Olga Tokarczuk and Peter Handke Win the 2018 and 2019 Nobel Prizes in Literature

By Teodor Teofilov

The Swedish Academy announced the winners for both the 2018 and 2019 Nobel Prizes for Literature on October 10.

The 2018 Prize had been delayed for a year following a sexual assault scandal that engulfed the Swedish Academy. It was awarded to Polish author Olga Tokarczuk, who won the Man Booker International Award for her novel Flights — a book that the Washington Post called “a beautifully fragmented look at man’s longing for permanence…. Ambitious and complex.”

She wasn’t a favorite to win the award but she is a welcome choice. Tokarczuk has long been considered one of the greatest Polish writers that is often overlooked in the literary scene. When her book debuted in the UK, Bookseller was thrilled that “she is probably one of the greatest living writers you have never heard of”.

Women have been historically underrepresented and Tokarczuk has become the 15th woman to win the Nobel Prize for Literature, out of 116 laureates. She won the 2018 Nobel literature prize “for a narrative imagination that with encyclopaedic passion represents the crossing of boundaries as a form of life”, the Swedish Academy said.

“I’m very happy, and I am proud that I am with Peter Handke, and that we, both of us, we are from central Europe,” said Tokarczuk to Adam Smith, Chief Scientific Officer of Nobel Media. “It’s really very meaningful for me, this Nobel Prize is going to central Europe. I’m really, really very proud.”

The 2019 Prize went to Austrian author Peter Handke, and this choice is proving to be quite divisive and controversial. Handke is called “the world’s most prominent apologist” for the Serbian dictator and alleged war criminal Slobodan Milošević, who was charged with the Bosnian Genocide in 2001. Milošević passed away in 2006 in prison during his trial before a verdict was reached. Handke delivered a speech at Milošević’s funeral. He has spoken out in favor of Milošević’s regime previously, claiming that the dictator was misrepresented in the Western media. Most infamously he purported that the massacres of Bosnian Muslim men and boys by Serbian troops were staged by the Muslims themselves.

The decision to award Hendke by the Swedish Academy has been baffling for many observers for lauding such a notorious figure, after announcing that it intends to move away from the “male-orientated” and “Eurocentric” perspective.

PEN America, a free speech organization, issued a statement that formally condemned the Nobel Committee’s decision.

“PEN America does not generally comment on other institutions’ literary awards. We recognize that these decisions are subjective and that the criteria are not uniform. However, today’s announcement of the 2019 Nobel Prize in Literature to Peter Handke must be an exception,” said PEN America president and Pulitzer Prize winner Jennifer Egan. “We reject the decision that a writer who has persistently called into question thoroughly documented war crimes deserves to be celebrated for his ‘linguistic ingenuity.’ At a moment of rising nationalism, autocratic leadership, and widespread disinformation around the world, the literary community deserves better than this. We deeply regret the Nobel Committee on Literature’s choice.”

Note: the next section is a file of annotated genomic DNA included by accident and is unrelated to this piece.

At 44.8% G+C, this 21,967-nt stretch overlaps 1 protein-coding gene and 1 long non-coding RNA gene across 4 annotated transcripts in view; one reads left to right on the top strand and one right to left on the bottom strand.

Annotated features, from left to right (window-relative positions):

Kosovo’s ambassador to the US, Vlora Citaku, and the Acting Foreign Minister of Albania, Gent Cakaj have also tweeted against the choice.

“Have we become so numb to racism, so emotionally desensitized to violence, so comfortable with appeasement that we can overlook one’s subscription and service to the twisted agenda of a genocidal maniac?” tweeted Citaku.

“As a passionate believer in literature’s eternal beauty and power to enrich human experience and as a victim of ethnic cleansing and genocide, I’m appalled by the decision to award the Nobel Prize in literature to a genocide denier. What an ignoble and shameful act we are witnessing in 2019!” tweeted Cakaj.

Mats Malm, the Swedish Academy’s permanent secretary, told The New York Times that the committee chose on a literary and aesthetic basis and that “it’s not the academy’s mandate to balance literary quality against political considerations.”

“It was very courageous by the Swedish Academy, this kind of decision,” Hendke told reporters, according to Reuters. “I feel a strange kind of freedom, I don’t know, a freedom, which is not the truth, as if I were innocent.”

By awarding the prizes to two renowned European authors, the academy has seemed to brush off the criticism that the prize is too Western and Eurocentric — since the awards inception most of the laureates have been European and English-language authors.

You can watch the announcement ceremony below.

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